Letters from readers: The center of Bucharest reminds me of the market towns of rural England
Malcolm Parry, a reader of Romania-Insider.com, sent us his first impressions upon arriving in Romania.
I enjoyed reading the piece in today's Romania-Insider.com about living in this country.
Because of romance, three weeks ago I moved from Bristol, England, to live permanently in Bucharest. My first visit for a week was six weeks ago, so it was a big decision.
What to expect? I did not know. I was tired of my routine life. I wanted something new. A challenge, perhaps.
Six weeks ago, I stayed in a cheap hotel on Bulevardul Timisoara; I traveled by public transport; saw the communist era apartment blocks; and how those local people appeared, mainly poor. This being my perception of Bucharest.
This time, I have been living in a hotel apartment in central Bucharest, near Piata Unirii, and, now, have moved into a modern apartment with my wife to be and our baby daughter, near the Gradina Cismigiu.
The center of Bucharest reminds me of the market towns of rural England some 40 to 50 years ago. A bit behind the times and in need of some care and money, which in the following years happened. It took England until 1960 to show signs of recovering from World War II, which ended in 1945, and my impression of Bucharest is that it will take at least another twenty years to fully recover from nearly forty years of communism. But there is ample evidence that where England was in 1960 and advanced, Bucharest is on that same road of recovery.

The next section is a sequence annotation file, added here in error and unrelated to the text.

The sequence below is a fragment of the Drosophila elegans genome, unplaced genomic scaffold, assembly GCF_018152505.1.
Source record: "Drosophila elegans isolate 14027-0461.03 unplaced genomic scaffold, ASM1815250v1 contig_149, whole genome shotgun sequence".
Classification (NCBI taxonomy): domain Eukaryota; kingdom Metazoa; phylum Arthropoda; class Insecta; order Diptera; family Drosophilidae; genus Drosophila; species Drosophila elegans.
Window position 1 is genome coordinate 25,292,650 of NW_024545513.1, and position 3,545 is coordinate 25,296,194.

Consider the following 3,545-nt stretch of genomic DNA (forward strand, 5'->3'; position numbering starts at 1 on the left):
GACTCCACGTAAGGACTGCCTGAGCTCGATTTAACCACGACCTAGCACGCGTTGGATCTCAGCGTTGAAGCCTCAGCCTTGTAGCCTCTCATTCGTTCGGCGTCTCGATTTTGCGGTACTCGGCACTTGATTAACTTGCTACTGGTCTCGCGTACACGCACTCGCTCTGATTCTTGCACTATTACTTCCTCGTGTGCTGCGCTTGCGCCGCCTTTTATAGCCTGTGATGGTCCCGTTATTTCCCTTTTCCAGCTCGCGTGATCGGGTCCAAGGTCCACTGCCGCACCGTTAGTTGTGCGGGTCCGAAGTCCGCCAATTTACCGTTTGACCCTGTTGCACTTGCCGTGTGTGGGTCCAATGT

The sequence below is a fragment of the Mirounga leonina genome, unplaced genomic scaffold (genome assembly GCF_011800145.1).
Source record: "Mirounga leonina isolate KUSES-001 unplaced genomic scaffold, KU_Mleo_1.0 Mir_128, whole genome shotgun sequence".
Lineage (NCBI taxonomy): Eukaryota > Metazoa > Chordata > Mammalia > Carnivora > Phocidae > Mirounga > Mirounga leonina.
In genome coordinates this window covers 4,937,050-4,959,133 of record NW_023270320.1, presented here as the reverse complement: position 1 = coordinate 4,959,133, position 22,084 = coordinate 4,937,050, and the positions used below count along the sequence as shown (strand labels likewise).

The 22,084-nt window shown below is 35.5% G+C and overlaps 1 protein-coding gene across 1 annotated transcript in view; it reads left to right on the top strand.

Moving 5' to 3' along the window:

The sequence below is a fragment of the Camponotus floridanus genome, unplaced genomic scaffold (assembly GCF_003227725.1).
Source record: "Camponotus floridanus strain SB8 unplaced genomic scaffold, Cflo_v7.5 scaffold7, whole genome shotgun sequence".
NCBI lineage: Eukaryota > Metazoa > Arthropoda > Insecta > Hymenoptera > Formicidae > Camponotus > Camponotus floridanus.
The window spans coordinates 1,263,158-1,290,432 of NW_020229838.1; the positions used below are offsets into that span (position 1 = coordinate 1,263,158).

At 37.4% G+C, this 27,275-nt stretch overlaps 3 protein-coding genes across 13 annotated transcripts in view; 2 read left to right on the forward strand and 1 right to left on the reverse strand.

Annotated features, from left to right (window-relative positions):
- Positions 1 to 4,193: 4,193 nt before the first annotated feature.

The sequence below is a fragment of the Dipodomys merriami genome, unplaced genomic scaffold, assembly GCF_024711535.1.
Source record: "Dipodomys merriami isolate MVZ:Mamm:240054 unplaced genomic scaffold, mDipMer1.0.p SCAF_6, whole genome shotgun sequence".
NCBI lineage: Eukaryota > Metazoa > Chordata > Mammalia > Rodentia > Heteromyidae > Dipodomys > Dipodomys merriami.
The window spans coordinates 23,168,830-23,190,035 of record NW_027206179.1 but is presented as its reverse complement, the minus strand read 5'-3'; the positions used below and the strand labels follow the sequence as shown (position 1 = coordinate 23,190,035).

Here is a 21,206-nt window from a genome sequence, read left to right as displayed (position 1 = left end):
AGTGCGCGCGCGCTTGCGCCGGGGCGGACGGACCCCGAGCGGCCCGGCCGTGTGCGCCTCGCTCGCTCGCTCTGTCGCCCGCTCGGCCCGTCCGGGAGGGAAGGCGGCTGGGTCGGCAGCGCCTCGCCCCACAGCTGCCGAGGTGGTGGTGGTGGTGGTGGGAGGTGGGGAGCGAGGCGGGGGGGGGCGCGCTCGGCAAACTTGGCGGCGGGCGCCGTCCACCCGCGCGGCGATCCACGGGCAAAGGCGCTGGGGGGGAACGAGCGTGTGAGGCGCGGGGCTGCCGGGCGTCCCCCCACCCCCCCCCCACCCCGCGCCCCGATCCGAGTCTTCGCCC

I love the old houses, many need renovation. I love the wide boulevards; the trees lining many roads; the ban in Bucharest of heavy and big lorries that are blighting English cities and towns; the apparent disregard of speeding restrictions; no traffic wardens to persecute the motorist; and the regular watering and cleaning of the roads. England is blighted by a Health and Safety regime instituted about ten years ago, which is controlling most everything that can or cannot be done, for example school trips and expeditions. The conditions of the pavements would not be tolerated in England: there would be many many insurance claims, but, I have not seen one person fall or stumble. Obviously, they take care.
I find the people of all ages so helpful, obliging, courteous, and smile when I try a few words in Romanian. They will take you to a location rather than just pointing they way, as happened to me on the metro at Piata Unirii. Despite drivers seemingly drive with their foot flat-down on one of two pedals, the accelerator and brake, they treat pedestrians with respect and priority at pedestrian crossings. In England this respect is less than it was, and I wonder if it is because of the 'discipline' of a restricted regime/lifestyle of communism in Romania, and the military service of young men in England from 1939 to 1962, the date when conscription into the armed forces ended, that is fifty years ago?
I am very impressed and have fallen in love with Bucharest. But what about the winter!!!!
By Malcolm Parry
(photo source: Arhivafoto.ro)